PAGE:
Democratic presidential nominee Joe Biden has pleaded with his former Republican colleagues in the Senate to wait until the next president has been inaugurated to seat a replacement on the Supreme Court for the late Justice Ruth Bader Ginsburg, arguing that voting is already underway in several states.
“People are voting right now,” Mr Biden said during a brief appearance on Sunday to discuss Donald Trump’s selection of federal appeals court judge Amy Coney Barrett to fill Justice Ginsburg’s void.
Americans are voting early “because they know the very soul of this country is at stake, because they know that the decisions of the Supreme Court affect our everyday lives,” the former vice president said.
“Our voices may not matter to Donald Trump. They may not matter to [Senate Majority Leader] Mitch McConnell,” he said. But there are other Senate Republicans whom Mr Biden believes know better than to confirm a Supreme Court justice with a lifetime appointment when the early voting period has already begun in many corners of the country.
“I urge every senator to take a step back from the brink. Take off the blinders of politics for just one critical moment. Stand up for the constitution you swore to uphold,” Mr Biden said.
Mr McConnell has vowed to hold a confirmation vote once Ms Barrett’s nomination advances out of the Senate Judiciary Committee, although he has not said whether that will happen before or after the 2020 election.
Judiciary chairman Lindsay Graham has confirmed that his panel will vote to advance Ms Barrett’s nomination by 22 October, teeing up a potential confirmation vote on the floor of the Senate before the end of the month.
That vote could take place just days ahead of the 3 November elections.
Democrats on the Judiciary Committee have “no procedural silver bullet” to stop Ms Barrett’s nomination from proceeding to the Senate floor before election day, minority whip Richard Durbin has said.
The No 2 Senate Democrat, who also sits on the Judiciary panel, told ABC News’s George Stephanopoulos on Sunday that his party could "slow it down perhaps a matter of hours, maybe days at the most - but we can’t stop the outcome”.
Mr Biden on Sunday once again declined to answer a question from a reporter on whether he would “pack” the Supreme Court - that is, increase the number of justices on the bench to dilute the expected 6-3 conservative majority if Ms Barrett is confirmed.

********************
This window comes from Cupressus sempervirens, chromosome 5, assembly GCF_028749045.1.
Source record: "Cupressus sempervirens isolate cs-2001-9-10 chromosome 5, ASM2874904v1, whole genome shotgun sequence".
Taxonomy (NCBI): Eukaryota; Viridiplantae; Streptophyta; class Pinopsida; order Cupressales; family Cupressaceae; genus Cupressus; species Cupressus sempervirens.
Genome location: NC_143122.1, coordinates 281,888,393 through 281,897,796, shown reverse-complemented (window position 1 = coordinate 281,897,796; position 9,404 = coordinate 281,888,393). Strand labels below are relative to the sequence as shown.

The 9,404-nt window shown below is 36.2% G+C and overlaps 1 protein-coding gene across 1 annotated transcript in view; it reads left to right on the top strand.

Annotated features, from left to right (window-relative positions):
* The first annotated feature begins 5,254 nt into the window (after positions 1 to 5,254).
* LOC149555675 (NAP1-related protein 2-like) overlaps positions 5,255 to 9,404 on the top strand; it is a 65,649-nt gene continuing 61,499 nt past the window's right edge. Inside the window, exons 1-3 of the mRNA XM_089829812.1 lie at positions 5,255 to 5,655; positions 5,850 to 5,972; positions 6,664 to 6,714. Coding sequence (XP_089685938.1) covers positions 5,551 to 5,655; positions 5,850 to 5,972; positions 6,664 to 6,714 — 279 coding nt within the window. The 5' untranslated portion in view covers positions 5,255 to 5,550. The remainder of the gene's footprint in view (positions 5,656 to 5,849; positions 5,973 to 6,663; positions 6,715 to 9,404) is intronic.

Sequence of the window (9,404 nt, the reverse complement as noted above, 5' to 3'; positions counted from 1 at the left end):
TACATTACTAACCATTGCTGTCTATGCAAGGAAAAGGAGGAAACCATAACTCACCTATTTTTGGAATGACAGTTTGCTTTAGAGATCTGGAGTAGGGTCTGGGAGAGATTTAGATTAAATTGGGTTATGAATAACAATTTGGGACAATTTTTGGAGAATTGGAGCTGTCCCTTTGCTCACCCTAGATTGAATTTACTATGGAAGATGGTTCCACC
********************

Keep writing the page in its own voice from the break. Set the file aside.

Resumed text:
Answering such a question would distract from the conversation at hand, he said, which is about stopping Republicans from confirming a justice in the middle of an ongoing election, even though they refused to hold hearings for 2016 Barack Obama nominee Merrick Garland more than seven months out from that year’s election.
“This is about your healthcare. This is about whether or not the [2010 Affordable Care Act] will exist. This is about whether or not, pre-existing conditions will be continued to be covered. This is about whether or not a woman can be charged more for the same procedure as a man,” Mr Biden said.
Democrats have railed against Mr McConnell, Mr Graham, and other Senate Republicans who blocked confirmation proceedings for Mr Garland.
At the time, Republicans said Mr Garland’s nomination had come too close to the election.
Mr McConnell tried to explain last week that the political circumstances are different now: Mr Obama was asking an “unusual favour” of the Republican Senate majority to seat his nominee in an election year, Mr McConnell said, whereas now the White House and Senate are controlled by the same party.
That statement, while factual, does fall in line with Mr McConnell’s reasoning for blocking Mr Garland’s nomination in 2016.
“The American people should have a voice in the selection of their next Supreme Court justice. Therefore, this vacancy should not be filled until we have a new president,” the majority leader said at the time.